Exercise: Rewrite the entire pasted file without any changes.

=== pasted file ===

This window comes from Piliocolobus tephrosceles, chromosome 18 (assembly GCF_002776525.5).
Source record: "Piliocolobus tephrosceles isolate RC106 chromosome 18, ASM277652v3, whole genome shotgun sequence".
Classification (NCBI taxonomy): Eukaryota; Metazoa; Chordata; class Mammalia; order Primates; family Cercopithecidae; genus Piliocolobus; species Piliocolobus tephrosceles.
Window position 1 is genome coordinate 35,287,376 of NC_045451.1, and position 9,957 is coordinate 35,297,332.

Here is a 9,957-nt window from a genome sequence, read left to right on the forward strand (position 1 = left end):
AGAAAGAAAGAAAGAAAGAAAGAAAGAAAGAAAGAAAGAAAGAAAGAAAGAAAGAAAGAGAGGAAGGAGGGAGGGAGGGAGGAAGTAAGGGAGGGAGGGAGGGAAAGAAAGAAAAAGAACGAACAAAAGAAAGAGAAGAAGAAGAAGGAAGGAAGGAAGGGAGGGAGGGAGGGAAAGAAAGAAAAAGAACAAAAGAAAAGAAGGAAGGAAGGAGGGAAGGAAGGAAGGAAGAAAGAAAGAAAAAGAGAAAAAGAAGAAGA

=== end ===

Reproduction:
This window comes from Piliocolobus tephrosceles, chromosome 18 (assembly GCF_002776525.5).
Source record: "Piliocolobus tephrosceles isolate RC106 chromosome 18, ASM277652v3, whole genome shotgun sequence".
Classification (NCBI taxonomy): Eukaryota; Metazoa; Chordata; class Mammalia; order Primates; family Cercopithecidae; genus Piliocolobus; species Piliocolobus tephrosceles.
Window position 1 is genome coordinate 35,287,376 of NC_045451.1, and position 9,957 is coordinate 35,297,332.

Here is a 9,957-nt window from a genome sequence, read left to right on the forward strand (position 1 = left end):
AGAAAGAAAGAAAGAAAGAAAGAAAGAAAGAAAGAAAGAAAGAAAGAAAGAAAGAAAGAGAGGAAGGAGGGAGGGAGGGAGGAAGTAAGGGAGGGAGGGAGGGAAAGAAAGAAAAAGAACGAACAAAAGAAAGAGAAGAAGAAGAAGGAAGGAAGGAAGGGAGGGAGGGAGGGAAAGAAAGAAAAAGAACAAAAGAAAAGAAGGAAGGAAGGAGGGAAGGAAGGAAGGAAGAAAGAAAGAAAAAGAGAAAAAGAAGAAGA